victorian violin case
by Gill Foster, OSCI
VICTORIAN VIOLIN AND CASE
By Gill Foster, OSCI
-Old Violin and Case
Look for one at an auction, car boot sale or in the music section of your local paper. Mine was given to me by an ex colleague. I liked the idea of having a violin sitting in a corner as an ornament - I love the curved shape and the tactile feel of the old wood. Being a passionate ONE Stroker, I couldn’t wait to get the case painted!
FolkArt Acrylic Colors
-449 Olive Green
-901 Wicker White
-935 Raspberry Wine
FolkArt ONE Stroke™ Brushes
-Fine Grade Sandpaper
-Stylus or Pencil
-Spattering Tool or Old Toothbrush
-693 Glazing Medium
-791 Satin Varnish
Remove fittings from case if possible, sand surface using fine grade sandpaper and wipe with the tack cloth. Apply 2 coats of primer (or gesso) and allow to dry between coats. Using a 1” flat brush, basecoat with Yellow Ochre and allow to dry. Using the 1” flat brush apply one part Glazing Medium mixed with one part Taffy, (adjust the depth of colour with more or less paint as required). Cover with cling film and, placing both hands on the film, randomly slide one hand towards you and the other away from you squeezing the film between your fingers. When you are happy with the effect gently rub your hand over the cling film. Lift the film from the surface and leave to dry.
Enlarge the pattern to appropriate size and trace and transfer on to the surface
Preparation of Sheet Music
Tear sheet music to size. Make up some weak coffee and allow to cool. Apply to sheet music with ¾” brush and leave to dry. Make up some strong coffee and, when cool, splatter over the sheet to give an aged, spotted effect. Rub some strong coffee round the edge with your finger.
Note: If you are selling this product you should refer to copyright laws.
(Refer to color worksheet throughout)
Double load the ¾” flat brush Raspberry Wine and Wicker White. Paint the large roses. Paint the medium small buds using a #12 flat brush and use a #6 flat brush for the small buds.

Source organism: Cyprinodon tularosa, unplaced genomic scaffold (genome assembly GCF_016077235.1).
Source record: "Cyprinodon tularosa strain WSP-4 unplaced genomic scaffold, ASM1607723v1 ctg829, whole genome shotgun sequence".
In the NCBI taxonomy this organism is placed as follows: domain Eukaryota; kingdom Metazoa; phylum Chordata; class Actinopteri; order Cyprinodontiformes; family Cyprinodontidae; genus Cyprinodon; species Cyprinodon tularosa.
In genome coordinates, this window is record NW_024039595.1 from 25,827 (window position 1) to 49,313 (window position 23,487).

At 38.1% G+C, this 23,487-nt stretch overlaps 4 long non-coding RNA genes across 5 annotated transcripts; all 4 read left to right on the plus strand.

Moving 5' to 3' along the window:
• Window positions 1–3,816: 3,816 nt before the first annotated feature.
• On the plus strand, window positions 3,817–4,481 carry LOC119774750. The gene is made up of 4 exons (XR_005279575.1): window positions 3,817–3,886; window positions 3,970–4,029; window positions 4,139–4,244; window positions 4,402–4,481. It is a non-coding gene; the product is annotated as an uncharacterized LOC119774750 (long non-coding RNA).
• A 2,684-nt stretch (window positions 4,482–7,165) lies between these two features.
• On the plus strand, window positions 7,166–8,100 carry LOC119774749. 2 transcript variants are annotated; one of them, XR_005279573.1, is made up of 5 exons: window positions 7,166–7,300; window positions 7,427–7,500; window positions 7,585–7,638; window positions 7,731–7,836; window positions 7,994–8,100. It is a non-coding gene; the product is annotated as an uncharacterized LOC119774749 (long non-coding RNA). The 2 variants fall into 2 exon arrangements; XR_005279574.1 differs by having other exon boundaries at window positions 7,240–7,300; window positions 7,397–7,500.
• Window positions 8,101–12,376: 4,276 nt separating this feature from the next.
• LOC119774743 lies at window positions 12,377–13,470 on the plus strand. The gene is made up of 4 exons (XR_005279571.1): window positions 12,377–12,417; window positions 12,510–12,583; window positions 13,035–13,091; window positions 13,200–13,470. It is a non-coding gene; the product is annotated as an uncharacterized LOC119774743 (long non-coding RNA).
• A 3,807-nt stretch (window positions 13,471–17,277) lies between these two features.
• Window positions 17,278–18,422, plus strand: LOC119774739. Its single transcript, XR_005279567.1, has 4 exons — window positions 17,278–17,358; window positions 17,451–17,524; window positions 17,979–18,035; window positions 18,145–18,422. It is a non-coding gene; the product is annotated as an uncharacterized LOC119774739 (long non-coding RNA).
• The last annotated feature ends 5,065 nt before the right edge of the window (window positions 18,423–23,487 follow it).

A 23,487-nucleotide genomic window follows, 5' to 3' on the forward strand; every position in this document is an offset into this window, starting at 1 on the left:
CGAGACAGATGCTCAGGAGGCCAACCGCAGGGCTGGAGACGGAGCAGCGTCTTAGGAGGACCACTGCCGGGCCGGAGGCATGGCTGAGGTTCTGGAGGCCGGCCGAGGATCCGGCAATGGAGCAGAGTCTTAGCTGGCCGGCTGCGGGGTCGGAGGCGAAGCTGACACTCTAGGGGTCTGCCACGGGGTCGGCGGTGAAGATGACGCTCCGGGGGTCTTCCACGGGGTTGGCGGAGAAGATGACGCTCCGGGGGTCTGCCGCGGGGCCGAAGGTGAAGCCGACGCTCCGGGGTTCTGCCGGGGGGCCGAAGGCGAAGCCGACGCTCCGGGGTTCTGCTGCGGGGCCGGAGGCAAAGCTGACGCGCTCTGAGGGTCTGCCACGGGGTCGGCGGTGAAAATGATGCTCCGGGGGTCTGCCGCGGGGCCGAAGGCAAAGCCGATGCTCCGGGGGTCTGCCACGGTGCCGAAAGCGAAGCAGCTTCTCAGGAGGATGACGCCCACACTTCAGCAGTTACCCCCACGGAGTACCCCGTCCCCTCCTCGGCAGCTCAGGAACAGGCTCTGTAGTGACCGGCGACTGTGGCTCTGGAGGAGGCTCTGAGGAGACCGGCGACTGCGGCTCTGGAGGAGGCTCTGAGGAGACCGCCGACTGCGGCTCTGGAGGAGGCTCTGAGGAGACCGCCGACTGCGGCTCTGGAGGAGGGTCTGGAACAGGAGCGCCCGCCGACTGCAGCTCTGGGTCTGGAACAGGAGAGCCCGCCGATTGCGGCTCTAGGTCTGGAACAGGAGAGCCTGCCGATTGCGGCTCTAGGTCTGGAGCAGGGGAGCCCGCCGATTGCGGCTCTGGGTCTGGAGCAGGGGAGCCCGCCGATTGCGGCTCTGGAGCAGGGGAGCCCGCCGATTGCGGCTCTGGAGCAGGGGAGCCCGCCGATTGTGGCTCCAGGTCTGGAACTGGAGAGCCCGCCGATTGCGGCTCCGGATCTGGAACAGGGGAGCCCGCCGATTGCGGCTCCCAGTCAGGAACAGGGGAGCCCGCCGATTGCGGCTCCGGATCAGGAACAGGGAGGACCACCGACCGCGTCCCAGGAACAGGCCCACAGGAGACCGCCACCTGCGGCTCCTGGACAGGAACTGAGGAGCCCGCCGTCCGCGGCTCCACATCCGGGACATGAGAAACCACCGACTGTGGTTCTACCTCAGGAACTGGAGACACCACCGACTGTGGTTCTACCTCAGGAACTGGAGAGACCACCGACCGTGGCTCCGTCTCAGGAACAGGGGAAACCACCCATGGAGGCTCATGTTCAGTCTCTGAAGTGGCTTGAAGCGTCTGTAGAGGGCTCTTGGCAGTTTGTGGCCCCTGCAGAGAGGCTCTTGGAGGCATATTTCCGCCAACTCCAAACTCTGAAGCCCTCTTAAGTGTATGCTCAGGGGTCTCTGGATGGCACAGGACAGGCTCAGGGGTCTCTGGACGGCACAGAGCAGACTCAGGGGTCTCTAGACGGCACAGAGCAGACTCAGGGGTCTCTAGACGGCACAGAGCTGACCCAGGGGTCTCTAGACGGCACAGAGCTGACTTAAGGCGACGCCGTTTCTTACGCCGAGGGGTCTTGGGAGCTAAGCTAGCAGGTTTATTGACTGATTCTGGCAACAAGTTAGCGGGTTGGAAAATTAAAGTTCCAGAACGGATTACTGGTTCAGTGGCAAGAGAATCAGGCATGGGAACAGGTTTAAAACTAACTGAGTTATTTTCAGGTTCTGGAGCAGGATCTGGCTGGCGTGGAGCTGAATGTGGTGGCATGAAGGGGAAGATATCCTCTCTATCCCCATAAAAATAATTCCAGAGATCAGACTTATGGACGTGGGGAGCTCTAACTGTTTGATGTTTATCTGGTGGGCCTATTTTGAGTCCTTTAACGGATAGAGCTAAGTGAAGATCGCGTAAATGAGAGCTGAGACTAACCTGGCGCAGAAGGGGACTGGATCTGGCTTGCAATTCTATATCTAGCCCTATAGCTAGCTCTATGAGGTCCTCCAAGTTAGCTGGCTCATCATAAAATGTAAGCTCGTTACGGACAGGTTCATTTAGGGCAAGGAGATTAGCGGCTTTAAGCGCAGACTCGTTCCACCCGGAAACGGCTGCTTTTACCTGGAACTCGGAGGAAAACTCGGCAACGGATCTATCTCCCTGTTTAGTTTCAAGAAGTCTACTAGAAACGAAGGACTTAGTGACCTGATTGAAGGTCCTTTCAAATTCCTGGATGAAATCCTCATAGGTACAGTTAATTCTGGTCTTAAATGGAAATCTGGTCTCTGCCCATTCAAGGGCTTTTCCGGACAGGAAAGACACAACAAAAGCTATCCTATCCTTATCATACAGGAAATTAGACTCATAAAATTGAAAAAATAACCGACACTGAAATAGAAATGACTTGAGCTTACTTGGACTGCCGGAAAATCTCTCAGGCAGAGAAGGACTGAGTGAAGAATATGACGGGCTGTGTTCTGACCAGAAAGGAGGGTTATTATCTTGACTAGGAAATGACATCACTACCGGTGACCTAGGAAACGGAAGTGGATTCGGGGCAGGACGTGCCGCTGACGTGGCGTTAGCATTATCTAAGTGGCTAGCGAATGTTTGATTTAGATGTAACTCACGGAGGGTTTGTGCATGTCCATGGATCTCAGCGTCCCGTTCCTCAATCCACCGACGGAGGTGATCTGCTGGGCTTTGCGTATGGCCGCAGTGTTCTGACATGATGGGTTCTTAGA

Leaves, Stems, Stamens and Calyxes:
Double Load the ¾” flat brush with Olive Green and Wicker White. Paint the wiggle and ONE Stroke leaves. Leading with white and on the chisel edge paint the stems, stamens and calyxes.
Note: To pick up Raspberry Wine on the large leaves make a “tail” of paint using the handle of a brush and lay the middle of the chisel edge over the “tail”. Blend the 3 colours together.
Load script liner with inky Olive Green and paint curlicues, moving your arm from the shoulder.
When dry spray with 2 coats acrylic sealer. Attach any fittings you have removed.
I live in Edinburgh, Scotland and I started One Stroke painting in March, 2001. The very first time I saw a rose being painted I knew I would become addicted. I really did practice, practice, practice until November 2002, when I attended Donna’s first European certification in England. If Donna had not come to the UK my intention was to travel to the US to attend certification. Although I only became an OSCI in November last year, I have been teaching ONE Stroke for 2 years and have lots of OSAs (ONE Stroke addicts) here in Scotland. I love to demonstrate, give talks and travel teach. Although it has been hard work I have met so many nice people and had such fun teaching ONE Stroke. I love looking at other painters’ sites and picture albums as they are such a source of inspiration. I am working on my first pattern packet which I hope will shortly be on my website.
Gill Foster,OSCI, can be reached at: